I am SICK of how people STILL try to demonise Germans and their culture. I have recently come back from a great vacation in Germany, where everyone was delightfully accepting and tolerant and the rest.

 

The Hitler years are over. the enormous majority of Germans are bending over backwards to make sure they are never repeated. It is part of the reasoning behind the EU. Germans NOW are not those who were responsible for the trashing of the swastika.

 

Sheesh.

 

Excuse me, I need to lie down.

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@blah - Speaking of Nazis... here's a major reason why nowadays Germans aren't supposed to be proud of their culture.

Yes, that is what I meant when I said Germans learn very early on not to be proud of Germany and that they aren't attached to their country that much.

 

But you also should keep in mind that my grandmother was a toddler when Hitler took over the government and that this whole period lasted for less than twenty years.

 

And during that time, much of German culture was lost. Nazis were insane idiots who put a stop to everything that didn't fit their ideology and as a consequence, destroyed a lot. I am sad about that, but accept that this is the way it is.

 

ylangylang-

 

I believe that symbols should not be sacred. I am Christian but if you want to go and paint a cross pink and put it on your lawn to decorate with toilet paper, I'm not going to be, oh man I almost said cross. Bothered is probably a good word.

 

I am also bisexual. Because you keep on talking about minorities and Christians are hardly a minority. Take the rainbow symbol. This isn't the first minority who's used it and it won't be the last. And to a kid in kindergarten it will mean another thing entirely. The most widely spread use is probably peace. I do not see how that is a bad thing or how it takes away from one of the groups using it.

 

I realise that the comparison is flawed. Because you're talking about keeping a culture alive, while sexual orientation is something people are becoming more aware of as we speak. But it doesn't change the fact that people have been killed over it and that it hasn't stopped.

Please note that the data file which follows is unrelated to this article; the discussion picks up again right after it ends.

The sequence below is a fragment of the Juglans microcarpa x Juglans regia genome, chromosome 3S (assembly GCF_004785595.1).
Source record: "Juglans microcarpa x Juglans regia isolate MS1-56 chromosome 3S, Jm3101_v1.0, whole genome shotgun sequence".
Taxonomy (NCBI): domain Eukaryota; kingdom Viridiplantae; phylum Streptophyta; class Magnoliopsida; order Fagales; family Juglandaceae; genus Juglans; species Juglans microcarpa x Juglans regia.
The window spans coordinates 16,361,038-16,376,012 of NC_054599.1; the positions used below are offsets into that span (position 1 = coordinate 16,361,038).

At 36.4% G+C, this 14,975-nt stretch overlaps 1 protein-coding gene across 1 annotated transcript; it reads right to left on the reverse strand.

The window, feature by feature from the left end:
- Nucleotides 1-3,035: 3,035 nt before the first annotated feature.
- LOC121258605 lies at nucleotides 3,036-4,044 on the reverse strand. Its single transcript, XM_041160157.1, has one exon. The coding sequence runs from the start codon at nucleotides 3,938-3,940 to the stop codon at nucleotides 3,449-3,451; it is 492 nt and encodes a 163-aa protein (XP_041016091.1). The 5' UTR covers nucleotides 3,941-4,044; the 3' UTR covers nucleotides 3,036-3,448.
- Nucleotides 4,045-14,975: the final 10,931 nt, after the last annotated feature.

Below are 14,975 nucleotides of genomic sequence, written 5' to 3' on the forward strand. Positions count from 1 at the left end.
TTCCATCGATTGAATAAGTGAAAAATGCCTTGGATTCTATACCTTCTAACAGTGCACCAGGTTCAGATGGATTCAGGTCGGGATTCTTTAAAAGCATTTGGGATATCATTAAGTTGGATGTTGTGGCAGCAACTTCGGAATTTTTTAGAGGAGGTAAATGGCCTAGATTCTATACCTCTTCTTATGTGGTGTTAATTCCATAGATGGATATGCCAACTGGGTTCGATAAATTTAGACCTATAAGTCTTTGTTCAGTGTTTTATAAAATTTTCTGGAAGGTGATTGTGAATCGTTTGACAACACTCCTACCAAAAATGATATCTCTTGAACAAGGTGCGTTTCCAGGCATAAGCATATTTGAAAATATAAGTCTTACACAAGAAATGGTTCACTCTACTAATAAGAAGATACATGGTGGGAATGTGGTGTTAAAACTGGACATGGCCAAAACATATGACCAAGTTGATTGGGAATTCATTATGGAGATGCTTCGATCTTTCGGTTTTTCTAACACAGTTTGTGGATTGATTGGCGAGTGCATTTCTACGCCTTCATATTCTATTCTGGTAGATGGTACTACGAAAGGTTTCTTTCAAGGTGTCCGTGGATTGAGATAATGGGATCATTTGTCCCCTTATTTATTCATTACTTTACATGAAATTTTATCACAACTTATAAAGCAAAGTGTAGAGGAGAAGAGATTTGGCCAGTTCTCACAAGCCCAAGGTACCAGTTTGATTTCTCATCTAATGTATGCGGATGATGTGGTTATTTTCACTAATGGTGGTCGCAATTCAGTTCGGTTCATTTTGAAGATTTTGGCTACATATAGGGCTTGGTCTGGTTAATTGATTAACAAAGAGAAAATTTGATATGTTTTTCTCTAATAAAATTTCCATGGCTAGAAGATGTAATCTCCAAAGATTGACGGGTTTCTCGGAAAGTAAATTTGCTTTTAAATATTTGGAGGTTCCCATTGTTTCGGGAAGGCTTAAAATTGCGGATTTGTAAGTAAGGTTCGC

I also said that a few hundred years aren't much compared to the whole history of humankind and there was a time when Christians were a minority and suffered everything minorities usually suffer.

 

About the Swastika - yes, the meaning changed. But Nazis weren't the only ones who changed it and that symbol is very old and very wide spread. The only bad thing about it is what it stands for in the Nazi context.

 

I never said you were deliberately trying to offend, I am sorry if it came across that way. I meant that we're here to discuss Cultural Appropriation which is basically thoughtlessness, and not people who deliberately try to offend people by making fun of their culture. I also wasn't talking to you, I was trying to adress the whole thread.

 

Thank you for the link to the article. I am shallow and the Bingo did make me laugh. It didn't cover my point though. I strongly believe it is dangerous to hold symbols that sacred. Or people. Or anything really.

 

Another point in the article is that minorities are being denied their right to live the way they want. Popular examples of that in Germany are that muslim girls (not a minority, but eh) have to participate in PE. Shechita is only allowed if you knock the animal out with an electric shock beforehand. Circumcision is being wildly discussed at the moment - whose rights are more important? Baby or parents?

 

So I know it does happen. I keep trying to think of something of my culture that would hurt me if it was taken away or out of context. I can't come up with anything. 15 years ago, Halloween was pratically unheard of here. Now people celebrate it and St. Martin's Day is rapidly losing importance instead. I dislike that immensly, but it is the way it is.

 

According to one of the comments to the article, my white privilege is showing when I say something like that. Let me just say that everyone has their cross to bear. Whites are not just whites. Metcalfe in the article says that there are hundreds of Native American cultures. Well, that goes for white people just the same. Still, my being white does not make me part of a minority. But others things about me do.

 

I also don't think that it is "messed up crap" when people finally realize that it was wrong to kill and torture people for some symbol or cultural aspect. I'd consider it an improvement. Of course, it feels ironic, but the result isn't so bad in my eyes.